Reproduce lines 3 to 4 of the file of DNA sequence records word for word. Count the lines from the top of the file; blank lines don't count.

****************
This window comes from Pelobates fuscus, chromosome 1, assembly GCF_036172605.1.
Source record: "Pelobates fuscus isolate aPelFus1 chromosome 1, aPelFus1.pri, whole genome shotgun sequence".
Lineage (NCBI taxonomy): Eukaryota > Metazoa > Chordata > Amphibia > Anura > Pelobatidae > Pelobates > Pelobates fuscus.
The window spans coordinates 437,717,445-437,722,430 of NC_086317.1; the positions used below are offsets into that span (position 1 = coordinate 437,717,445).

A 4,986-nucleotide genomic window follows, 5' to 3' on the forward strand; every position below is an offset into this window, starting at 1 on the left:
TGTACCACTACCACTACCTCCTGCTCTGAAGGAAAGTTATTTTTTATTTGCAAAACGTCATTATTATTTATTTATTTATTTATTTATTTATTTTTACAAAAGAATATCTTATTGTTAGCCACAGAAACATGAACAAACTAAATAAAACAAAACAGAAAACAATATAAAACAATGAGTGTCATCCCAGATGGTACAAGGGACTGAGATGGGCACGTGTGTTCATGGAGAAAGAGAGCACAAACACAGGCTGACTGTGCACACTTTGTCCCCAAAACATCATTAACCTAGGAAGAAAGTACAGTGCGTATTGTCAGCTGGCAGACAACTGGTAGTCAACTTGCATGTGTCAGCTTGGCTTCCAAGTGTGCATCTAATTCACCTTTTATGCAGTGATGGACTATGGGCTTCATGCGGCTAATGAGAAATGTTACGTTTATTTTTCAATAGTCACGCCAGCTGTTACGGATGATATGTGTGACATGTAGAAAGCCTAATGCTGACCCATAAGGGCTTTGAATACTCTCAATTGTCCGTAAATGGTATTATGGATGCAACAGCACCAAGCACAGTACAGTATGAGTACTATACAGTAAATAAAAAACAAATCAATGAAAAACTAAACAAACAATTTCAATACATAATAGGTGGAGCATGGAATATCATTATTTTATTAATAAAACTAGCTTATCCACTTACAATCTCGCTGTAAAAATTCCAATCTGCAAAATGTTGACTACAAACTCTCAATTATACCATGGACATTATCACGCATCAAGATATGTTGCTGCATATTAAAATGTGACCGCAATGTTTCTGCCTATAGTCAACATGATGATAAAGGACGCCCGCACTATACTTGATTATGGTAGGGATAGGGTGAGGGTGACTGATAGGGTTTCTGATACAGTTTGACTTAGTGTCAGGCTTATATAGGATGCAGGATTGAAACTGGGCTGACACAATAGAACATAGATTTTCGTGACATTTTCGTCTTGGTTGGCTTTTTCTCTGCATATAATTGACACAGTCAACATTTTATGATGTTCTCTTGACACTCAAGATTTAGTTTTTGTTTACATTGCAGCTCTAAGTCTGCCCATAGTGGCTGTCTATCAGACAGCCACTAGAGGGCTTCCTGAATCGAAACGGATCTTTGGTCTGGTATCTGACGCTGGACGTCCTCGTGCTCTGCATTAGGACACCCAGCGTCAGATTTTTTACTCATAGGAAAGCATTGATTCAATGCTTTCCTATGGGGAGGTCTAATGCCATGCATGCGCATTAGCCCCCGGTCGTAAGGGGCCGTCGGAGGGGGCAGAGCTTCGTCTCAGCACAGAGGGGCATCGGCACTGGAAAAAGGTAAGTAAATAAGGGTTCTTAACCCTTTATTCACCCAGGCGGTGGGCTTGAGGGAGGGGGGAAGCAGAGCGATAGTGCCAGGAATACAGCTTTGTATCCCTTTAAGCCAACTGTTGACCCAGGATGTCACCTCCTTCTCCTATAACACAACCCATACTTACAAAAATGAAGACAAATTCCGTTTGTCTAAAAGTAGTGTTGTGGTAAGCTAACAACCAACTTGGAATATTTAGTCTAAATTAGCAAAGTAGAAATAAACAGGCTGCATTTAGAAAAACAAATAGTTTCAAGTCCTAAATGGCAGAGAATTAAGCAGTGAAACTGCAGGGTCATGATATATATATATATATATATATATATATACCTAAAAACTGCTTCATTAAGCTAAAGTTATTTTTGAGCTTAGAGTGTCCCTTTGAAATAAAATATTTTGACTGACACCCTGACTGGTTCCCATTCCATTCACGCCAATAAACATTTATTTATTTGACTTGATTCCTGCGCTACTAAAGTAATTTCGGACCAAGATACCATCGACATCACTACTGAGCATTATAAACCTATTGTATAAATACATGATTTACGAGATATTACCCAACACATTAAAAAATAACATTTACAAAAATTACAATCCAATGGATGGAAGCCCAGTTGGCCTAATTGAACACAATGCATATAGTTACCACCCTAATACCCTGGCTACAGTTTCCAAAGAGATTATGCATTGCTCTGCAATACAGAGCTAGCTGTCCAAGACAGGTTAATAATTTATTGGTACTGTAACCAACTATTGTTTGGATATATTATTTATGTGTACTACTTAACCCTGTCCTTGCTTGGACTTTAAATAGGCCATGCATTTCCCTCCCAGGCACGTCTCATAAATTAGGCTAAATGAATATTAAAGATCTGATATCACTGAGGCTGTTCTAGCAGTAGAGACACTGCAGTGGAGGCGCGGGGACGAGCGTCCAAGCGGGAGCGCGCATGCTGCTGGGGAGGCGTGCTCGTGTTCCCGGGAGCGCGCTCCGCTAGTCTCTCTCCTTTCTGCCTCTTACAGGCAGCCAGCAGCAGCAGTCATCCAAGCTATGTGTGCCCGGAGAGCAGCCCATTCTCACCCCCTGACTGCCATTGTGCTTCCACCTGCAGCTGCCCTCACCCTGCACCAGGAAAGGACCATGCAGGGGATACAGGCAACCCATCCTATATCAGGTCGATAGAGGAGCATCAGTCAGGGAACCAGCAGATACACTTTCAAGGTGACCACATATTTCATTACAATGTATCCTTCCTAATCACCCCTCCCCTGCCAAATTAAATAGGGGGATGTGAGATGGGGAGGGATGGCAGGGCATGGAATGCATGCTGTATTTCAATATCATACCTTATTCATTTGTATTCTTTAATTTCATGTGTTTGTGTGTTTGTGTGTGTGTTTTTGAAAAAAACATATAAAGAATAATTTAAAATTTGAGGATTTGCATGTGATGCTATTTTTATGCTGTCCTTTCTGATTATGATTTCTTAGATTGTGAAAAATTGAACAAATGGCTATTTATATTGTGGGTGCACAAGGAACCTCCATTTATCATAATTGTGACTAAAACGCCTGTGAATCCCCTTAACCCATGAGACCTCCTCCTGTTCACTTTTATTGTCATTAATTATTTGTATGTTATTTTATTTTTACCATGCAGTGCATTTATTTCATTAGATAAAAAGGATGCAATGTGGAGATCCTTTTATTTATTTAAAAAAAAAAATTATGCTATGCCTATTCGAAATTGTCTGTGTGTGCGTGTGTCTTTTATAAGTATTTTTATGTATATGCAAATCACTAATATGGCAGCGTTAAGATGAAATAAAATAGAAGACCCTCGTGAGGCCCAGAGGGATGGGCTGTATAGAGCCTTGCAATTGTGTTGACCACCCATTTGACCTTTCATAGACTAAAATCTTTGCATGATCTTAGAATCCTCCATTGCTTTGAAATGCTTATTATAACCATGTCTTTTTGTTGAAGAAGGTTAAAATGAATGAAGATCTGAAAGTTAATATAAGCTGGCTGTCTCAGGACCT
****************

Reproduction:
Lineage (NCBI taxonomy): Eukaryota > Metazoa > Chordata > Amphibia > Anura > Pelobatidae > Pelobates > Pelobates fuscus.
The window spans coordinates 437,717,445-437,722,430 of NC_086317.1; the positions used below are offsets into that span (position 1 = coordinate 437,717,445).